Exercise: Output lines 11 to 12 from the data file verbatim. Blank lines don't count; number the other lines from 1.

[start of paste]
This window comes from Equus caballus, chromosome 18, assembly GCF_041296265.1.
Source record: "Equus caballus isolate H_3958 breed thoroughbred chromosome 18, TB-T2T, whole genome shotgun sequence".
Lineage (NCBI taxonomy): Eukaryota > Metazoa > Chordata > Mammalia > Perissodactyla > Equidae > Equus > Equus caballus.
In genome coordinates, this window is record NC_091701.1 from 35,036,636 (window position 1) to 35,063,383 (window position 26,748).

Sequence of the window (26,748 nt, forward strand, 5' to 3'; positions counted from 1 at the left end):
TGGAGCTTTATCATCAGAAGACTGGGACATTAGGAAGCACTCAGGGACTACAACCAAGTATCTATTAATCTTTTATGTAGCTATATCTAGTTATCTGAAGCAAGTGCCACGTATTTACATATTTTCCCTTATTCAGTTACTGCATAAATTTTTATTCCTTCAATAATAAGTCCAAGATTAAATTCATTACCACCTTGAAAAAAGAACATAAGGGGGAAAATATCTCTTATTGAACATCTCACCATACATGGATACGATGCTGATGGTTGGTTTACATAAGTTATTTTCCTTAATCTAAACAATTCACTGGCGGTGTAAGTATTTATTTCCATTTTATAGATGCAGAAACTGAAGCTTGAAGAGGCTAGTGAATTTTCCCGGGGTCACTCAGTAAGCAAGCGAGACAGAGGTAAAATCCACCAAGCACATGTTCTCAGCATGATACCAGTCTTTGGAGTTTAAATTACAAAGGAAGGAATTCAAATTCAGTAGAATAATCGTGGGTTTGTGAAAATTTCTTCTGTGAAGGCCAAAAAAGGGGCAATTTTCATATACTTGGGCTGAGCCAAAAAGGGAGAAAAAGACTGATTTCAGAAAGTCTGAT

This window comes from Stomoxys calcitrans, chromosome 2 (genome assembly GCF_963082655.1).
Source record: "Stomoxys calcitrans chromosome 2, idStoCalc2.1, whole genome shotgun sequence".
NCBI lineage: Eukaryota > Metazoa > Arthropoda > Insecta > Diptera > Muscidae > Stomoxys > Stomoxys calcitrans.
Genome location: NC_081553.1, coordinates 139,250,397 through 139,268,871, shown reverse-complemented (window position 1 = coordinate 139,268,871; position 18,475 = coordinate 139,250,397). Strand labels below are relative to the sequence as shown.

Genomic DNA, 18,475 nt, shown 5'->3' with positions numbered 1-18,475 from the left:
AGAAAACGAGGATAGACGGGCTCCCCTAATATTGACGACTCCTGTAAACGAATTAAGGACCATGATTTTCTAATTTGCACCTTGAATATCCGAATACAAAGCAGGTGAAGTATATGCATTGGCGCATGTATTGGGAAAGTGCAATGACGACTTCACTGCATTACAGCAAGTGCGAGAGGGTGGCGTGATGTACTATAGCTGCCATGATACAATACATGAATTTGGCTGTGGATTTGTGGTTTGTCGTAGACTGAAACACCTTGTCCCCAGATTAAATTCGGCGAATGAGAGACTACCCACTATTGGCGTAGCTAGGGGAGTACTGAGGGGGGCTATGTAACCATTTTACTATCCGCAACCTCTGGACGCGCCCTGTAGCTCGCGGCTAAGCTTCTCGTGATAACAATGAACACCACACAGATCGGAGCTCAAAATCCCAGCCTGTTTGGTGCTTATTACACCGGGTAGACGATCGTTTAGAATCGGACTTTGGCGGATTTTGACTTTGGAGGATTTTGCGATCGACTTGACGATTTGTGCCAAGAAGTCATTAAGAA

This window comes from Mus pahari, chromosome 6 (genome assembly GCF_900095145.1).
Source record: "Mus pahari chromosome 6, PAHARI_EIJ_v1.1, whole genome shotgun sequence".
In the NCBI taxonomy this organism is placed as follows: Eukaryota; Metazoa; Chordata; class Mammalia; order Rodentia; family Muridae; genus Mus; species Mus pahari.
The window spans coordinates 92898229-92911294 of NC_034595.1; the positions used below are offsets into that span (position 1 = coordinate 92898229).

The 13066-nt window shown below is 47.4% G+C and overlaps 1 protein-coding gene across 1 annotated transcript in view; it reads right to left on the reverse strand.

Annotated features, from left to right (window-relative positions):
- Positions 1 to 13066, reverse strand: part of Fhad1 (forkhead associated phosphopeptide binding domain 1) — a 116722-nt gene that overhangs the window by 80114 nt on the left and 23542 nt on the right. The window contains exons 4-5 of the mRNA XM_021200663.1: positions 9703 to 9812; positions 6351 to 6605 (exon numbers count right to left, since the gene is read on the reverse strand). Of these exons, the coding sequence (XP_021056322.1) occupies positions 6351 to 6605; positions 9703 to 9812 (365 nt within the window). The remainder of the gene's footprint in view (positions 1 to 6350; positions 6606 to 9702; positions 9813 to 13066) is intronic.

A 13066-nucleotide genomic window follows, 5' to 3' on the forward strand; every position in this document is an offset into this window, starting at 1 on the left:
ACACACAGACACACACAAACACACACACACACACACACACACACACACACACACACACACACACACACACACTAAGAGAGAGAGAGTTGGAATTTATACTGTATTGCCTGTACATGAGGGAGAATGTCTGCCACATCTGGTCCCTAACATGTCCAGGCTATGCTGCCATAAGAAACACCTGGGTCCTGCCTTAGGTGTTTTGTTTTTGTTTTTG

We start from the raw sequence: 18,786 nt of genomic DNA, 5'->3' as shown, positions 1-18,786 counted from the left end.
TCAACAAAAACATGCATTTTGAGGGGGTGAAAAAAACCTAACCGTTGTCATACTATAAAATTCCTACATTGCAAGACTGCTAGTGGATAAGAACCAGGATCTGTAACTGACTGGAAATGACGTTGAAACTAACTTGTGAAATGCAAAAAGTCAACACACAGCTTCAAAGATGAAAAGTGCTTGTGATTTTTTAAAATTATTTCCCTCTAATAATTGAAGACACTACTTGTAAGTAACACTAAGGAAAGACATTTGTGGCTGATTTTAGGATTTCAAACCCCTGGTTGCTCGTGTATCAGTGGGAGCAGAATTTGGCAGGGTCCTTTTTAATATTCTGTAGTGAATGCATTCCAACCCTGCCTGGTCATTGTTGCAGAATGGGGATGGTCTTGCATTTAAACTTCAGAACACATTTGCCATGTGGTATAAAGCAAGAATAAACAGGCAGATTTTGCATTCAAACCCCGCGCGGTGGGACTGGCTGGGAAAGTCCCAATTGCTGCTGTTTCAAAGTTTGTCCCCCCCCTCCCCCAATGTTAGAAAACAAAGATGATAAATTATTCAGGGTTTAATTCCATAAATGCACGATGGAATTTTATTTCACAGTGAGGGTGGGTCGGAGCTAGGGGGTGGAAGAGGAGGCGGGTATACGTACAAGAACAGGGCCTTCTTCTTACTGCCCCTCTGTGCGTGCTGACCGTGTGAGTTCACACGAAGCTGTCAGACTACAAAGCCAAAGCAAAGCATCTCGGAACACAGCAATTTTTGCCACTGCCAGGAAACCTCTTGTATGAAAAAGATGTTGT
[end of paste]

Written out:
Genomic DNA, 18,475 nt, shown 5'->3' with positions numbered 1-18,475 from the left:
AGAAAACGAGGATAGACGGGCTCCCCTAATATTGACGACTCCTGTAAACGAATTAAGGACCATGATTTTCTAATTTGCACCTTGAATATCCGAATACAAAGCAGGTGAAGTATATGCATTGGCGCATGTATTGGGAAAGTGCAATGACGACTTCACTGCATTACAGCAAGTGCGAGAGGGTGGCGTGATGTACTATAGCTGCCATGATACAATACATGAATTTGGCTGTGGATTTGTGGTTTGTCGTAGACTGAAACACCTTGTCCCCAGATTAAATTCGGCGAATGAGAGACTACCCACTATTGGCGTAGCTAGGGGAGTACTGAGGGGGGCTATGTAACCATTTTACTATCCGCAACCTCTGGACGCGCCCTGTAGCTCGCGGCTAAGCTTCTCGTGATAACAATGAACACCACACAGATCGGAGCTCAAAATCCCAGCCTGTTTGGTGCTTATTACACCGGGTAGACGATCGTTTAGAATCGGACTTTGGCGGATTTTGACTTTGGAGGATTTTGCGATCGACTTGACGATTTGTGCCAAGAAGTCATTAAGAA